In Star Wars, you must have seen those X-Wings and the Millennium Falcon shooting lasers like anything.
Well, very soon that would become a reality. And we mean VERY SOON!
According to reports, by 2020 US Air Force will have a fighter jet equipped with an actual laser weapon that will have the potential to destroy everything in its path.
US Air Force Research Laboratory, or AFRL, said it’s on track to demonstrate to the world the new weapon in the next 15 years.
An upbeat chief engineer for the lab, Kelly Hammett, said: “It really is a national tipping point.” Though laser weapons are not a new thing, arming a fighter jet travelling at many times the speed of sound with a working laser beam is difficult.
Hammett said that in the next five years, the research lab will overcome this hindrance because a new technology allows lasers to withstand the g-force and vibrations of the jets.
The advantages? An unlimited ammo is one.
“Incredible precision strike capabilities could be enabled there,” says Hammett.
The drawback? Laser weapons will be dependent on the plane’s energy source. “As long as the plane has fuel to power itself, its laser weapons essentially would be loaded,” said Hammett.
The Air Force may arm an F-15 Eagle to test the weapon. The F-15 is a fourth-generation fighter aircraft that would most likely be less in use by the time the weapon becomes a reality.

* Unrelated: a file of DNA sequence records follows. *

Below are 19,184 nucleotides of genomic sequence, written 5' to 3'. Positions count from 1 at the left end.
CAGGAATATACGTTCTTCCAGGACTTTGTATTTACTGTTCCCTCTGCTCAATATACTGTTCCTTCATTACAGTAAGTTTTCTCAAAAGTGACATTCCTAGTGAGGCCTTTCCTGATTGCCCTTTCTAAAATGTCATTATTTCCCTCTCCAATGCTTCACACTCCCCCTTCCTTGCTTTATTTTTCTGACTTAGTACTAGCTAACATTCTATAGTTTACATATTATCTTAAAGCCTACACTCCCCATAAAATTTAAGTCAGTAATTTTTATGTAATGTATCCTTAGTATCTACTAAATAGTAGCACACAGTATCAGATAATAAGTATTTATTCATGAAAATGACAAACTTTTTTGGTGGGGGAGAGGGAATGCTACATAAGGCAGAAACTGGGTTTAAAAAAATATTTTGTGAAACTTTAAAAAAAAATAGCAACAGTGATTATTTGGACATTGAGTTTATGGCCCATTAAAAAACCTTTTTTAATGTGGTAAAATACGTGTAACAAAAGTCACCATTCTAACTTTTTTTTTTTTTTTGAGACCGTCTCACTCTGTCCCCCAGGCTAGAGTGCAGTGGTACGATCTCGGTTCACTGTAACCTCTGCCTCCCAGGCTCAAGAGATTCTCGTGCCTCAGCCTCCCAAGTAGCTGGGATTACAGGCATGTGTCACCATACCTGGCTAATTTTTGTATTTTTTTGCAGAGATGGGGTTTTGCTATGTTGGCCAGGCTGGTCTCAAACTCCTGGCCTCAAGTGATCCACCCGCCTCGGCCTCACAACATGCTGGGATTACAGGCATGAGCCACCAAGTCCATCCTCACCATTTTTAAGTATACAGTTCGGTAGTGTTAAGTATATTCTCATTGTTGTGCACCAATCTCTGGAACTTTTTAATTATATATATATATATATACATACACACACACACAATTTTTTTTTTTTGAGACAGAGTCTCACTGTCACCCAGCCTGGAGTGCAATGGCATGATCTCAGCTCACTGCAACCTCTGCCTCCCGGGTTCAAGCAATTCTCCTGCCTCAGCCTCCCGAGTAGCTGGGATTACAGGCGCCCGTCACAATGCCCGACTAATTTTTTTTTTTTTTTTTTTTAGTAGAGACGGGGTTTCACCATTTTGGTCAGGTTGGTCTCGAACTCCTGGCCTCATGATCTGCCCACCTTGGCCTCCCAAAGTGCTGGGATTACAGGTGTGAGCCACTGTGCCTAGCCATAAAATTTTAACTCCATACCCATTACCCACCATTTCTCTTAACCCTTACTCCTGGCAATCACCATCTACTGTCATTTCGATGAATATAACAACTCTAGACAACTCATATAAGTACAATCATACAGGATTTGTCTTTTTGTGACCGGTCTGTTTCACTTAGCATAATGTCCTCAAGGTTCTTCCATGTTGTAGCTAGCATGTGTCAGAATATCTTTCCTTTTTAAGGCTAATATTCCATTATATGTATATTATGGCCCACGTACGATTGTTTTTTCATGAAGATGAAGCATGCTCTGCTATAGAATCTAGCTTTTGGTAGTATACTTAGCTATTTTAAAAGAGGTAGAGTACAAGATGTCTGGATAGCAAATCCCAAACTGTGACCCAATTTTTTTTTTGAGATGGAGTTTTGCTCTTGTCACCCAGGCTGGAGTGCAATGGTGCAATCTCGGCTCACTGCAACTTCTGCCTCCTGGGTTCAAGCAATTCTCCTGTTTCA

An artist’s impression of how a laser weapon equipped F-15 will work. Air Force Research Lab
The commander of Air Force Combat Command, General Herbert “Hawk” Carlisle said that a first prototype test case might be conducted “in the next year or two”. But laser weapons won’t replace the conventional weapons immediately.
How will the laser weapons work? A concentrated beam of light will heat a target to such a degree that they burn or ignite.
But that is not all. There could also be a defensive laser shield, like the one you see in movies for fighter jets.
The AFRL is working on this idea that creates a 360-degree laser bubble around a jet. That bubble would disable or destroy anything that comes inside, like a missile or another aircraft.
Is there a need for such devastating weapons? Yes, if we go by General Carlisle’s (and the like-minded’s) logic.
“As we look at what adversaries have watched us do for the last 25 years, they know when we control the air, we win, so they’re doing everything in their power to stop us from doing that.”